After an unsuccessful attempt to bring a securities class action
in Ontario on behalf of Canadian security holders of BP, a
plaintiff recently – and again unsuccessfully – sought
to start his class action in Texas. The U.S. court decision is now
the leading case interpreting a section of the Ontario
Securities Act (the "OSA").
On September 25, 2015, the U.S. District Court for the Southern
District of Texas (the "U.S. Court") dismissed the plaintiff's claim, which
alleged the statutory cause of action for secondary market
misrepresentation under the OSA. The U.S. Court held that it had
already appointed lead plaintiffs in an existing class action in
Texas, and that those lead plaintiffs had determined not to pursue
claims under the OSA. The court also held that the plaintiff's
claim was time-barred under the OSA's limitation period, and
could not be saved on the basis that the alleged misrepresentation
The plaintiff's earlier proposed class action in Ontario was
stayed by the Court of Appeal in 2014.
The U.S. Class Action
In 2010, numerous investors commenced putative securities class
actions against BP in the U.S., arising from the April 2010 Deep
Water Horizon oil spill in the Gulf of Mexico. That same year, the
U.S. Court appointed New York and Ohio retirement funds as lead
plaintiffs for a putative class of purchasers of BP American
Depositary Shares and ordinary shares (the "Proposed U.S.
Class"). Those lead plaintiffs are pursuing their claims
against BP under U.S. federal securities laws (the "U.S. Class
Canadians who purchased BP securities over the NYSE are included
in the Proposed U.S. Class.
The Proposed Canadian Class Action
In 2012, a similar claim was brought in Ontario under the
statutory cause of action in s. 138.3 of the OSA. The proposed
class was made up of Canadian residents who acquired securities of
BP anywhere in the world. The vast majority of the proposed class
members acquired their BP securities over the New York Stock
Exchange or London Stock Exchange, with a limited number purchasing
over the Toronto Stock Exchange.
In 2014, the Court of Appeal for Ontario stayed the claims of
Canadians who purchased over the foreign exchanges (including the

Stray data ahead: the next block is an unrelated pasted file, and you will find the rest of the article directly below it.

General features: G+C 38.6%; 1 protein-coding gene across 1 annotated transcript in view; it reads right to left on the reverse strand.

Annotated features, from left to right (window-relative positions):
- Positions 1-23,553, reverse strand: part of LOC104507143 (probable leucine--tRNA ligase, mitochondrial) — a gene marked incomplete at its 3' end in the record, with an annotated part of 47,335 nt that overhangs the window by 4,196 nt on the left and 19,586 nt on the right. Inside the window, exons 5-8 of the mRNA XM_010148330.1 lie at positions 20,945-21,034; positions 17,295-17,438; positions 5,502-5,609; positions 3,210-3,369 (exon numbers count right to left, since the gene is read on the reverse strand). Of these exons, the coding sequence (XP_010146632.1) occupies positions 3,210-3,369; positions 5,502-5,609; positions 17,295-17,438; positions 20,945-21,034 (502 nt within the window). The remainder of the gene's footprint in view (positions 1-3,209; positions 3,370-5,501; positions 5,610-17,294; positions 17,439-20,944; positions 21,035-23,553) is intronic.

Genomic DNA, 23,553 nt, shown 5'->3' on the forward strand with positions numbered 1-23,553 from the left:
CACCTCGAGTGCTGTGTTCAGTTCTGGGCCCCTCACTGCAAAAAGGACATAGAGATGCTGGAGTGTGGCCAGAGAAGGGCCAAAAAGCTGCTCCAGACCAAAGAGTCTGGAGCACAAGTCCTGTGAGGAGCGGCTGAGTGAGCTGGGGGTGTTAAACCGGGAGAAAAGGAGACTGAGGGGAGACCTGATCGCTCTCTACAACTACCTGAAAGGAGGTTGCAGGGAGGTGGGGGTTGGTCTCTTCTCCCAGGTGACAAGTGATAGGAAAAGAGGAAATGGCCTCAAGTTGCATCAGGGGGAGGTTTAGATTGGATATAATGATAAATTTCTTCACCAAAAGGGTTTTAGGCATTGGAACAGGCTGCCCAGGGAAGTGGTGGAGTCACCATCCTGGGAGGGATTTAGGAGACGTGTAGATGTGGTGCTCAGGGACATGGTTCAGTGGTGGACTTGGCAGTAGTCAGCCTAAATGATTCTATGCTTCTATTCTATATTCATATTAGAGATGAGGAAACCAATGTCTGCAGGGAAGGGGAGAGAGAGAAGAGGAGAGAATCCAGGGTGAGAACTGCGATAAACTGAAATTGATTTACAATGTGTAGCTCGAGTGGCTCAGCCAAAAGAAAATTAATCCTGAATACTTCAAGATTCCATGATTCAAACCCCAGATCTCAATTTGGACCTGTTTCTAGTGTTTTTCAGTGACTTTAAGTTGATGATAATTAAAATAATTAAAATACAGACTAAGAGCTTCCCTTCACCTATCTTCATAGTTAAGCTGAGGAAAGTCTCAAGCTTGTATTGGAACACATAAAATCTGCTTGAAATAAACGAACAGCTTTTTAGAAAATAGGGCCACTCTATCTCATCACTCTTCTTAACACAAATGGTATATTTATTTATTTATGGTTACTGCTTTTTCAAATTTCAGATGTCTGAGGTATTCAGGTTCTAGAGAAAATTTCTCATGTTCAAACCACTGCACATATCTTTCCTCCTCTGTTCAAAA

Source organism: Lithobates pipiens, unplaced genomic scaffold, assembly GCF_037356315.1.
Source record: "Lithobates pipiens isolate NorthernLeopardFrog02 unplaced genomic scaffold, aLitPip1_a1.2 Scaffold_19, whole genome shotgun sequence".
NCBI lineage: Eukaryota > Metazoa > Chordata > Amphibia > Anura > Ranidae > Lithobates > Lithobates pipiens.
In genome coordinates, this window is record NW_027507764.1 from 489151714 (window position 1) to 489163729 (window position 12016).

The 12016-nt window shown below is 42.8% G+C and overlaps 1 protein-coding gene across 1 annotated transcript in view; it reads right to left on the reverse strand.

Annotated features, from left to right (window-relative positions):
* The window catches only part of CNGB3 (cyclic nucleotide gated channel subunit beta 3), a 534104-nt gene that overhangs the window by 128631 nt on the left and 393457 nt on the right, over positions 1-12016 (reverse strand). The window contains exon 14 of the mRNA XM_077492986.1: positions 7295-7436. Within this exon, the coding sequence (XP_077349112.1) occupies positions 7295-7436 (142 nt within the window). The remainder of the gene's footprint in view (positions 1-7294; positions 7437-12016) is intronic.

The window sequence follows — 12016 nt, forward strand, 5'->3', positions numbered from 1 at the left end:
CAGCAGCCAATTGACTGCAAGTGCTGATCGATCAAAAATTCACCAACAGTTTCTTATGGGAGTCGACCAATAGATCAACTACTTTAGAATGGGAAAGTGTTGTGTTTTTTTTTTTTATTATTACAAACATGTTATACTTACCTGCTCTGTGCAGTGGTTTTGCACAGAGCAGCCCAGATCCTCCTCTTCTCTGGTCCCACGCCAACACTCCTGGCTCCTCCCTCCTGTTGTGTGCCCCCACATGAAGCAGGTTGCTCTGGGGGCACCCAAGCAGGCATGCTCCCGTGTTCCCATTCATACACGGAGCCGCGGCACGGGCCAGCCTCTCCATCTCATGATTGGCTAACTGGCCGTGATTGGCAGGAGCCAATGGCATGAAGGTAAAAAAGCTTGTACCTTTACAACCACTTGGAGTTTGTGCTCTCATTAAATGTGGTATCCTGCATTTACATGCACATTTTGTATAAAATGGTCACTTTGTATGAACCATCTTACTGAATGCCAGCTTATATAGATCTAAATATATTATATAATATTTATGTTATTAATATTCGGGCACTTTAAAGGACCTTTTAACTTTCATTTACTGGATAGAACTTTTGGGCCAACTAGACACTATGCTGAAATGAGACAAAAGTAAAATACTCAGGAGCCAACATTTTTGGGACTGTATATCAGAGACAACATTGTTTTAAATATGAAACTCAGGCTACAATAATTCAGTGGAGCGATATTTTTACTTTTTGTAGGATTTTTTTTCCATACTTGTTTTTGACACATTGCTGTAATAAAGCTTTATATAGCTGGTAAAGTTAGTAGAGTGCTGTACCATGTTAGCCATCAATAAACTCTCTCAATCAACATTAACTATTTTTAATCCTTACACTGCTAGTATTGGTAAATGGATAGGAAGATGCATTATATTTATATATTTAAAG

proposed representative plaintiff, who had purchased his shares
over the NYSE). The Court held that, although an Ontario court had
jurisdiction over the claims of those foreign exchange purchasers,
it should decline that jurisdiction on the basis that the U.S. and
the U.K. were clearly more appropriate forums for the determination
of those claims.
In March 2015, the Supreme Court of Canada denied leave to
appeal from the decision of the Court of Appeal. Immediately
thereafter, the plaintiff commenced a proposed class action in the
U.S., alleging the statutory cause of action under the OSA. That
claim was brought on behalf of Canadians who purchased BP
securities over the NYSE.
The U.S. Court's Decision
On September 25, 2015, the U.S. Court granted BP's motion
dismissing the plaintiff's proposed class action. The U.S.
Court held that the plaintiff was "not entitled to now assert
a separate class action based on a claim that the lead plaintiffs
determined not to pursue."
The U.S. Court went on to find that the plaintiff's claim
was, in any event, barred by the limitation period under the OSA.
The plaintiff's claim was based on alleged misrepresentations
made in 2007 and 2008, and s. 138.14 of the OSA required that those
claims be brought within three years of the date that the documents
containing the alleged misrepresentations were first released. As
the plaintiff had not even brought his claim in Ontario until 2012,
his claim was statute-barred.
The plaintiff argued that s. 138.3(6) of the OSA provides an
exception to the statutory limitation period. Section 138.3(6)
grants the court discretion to treat multiple misrepresentations
having common subject matter or content as a single
misrepresentation. The plaintiff argued that this gave the court
discretion not to apply the limitation period if BP continued to
make the same representations after 2008, even if the
plaintiff's claim was not based on such representations. The
U.S. Court expressed serious doubt as to whether s. 138.3(6)
granted it discretion to save the plaintiff's claim (finding
"it most likely does not"), but held that even if it did,
it would not exercise its discretion given that the plaintiff was
"unable to provide the Court with a compelling justification
for his delay".
Notably, the U.S. Court's decision may be the most direct
authority on the relatively unique argument that s. 138.3(6) of the
OSA can save a claim that would otherwise be limitation barred by
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Under the Income Tax Act, the Employment Insurance Act, and the Excise Tax Act, a director of a corporation is jointly and severally liable for a corporation's failure to deduct and remit source deductions or GST.
Under the Income Tax Act, the Employment Insurance Act, the Canada Pension Plan Act and the Excise Tax Act, a director of a corporation is jointly and severally liable for a corporation's failure to deduct and remit source deductions.
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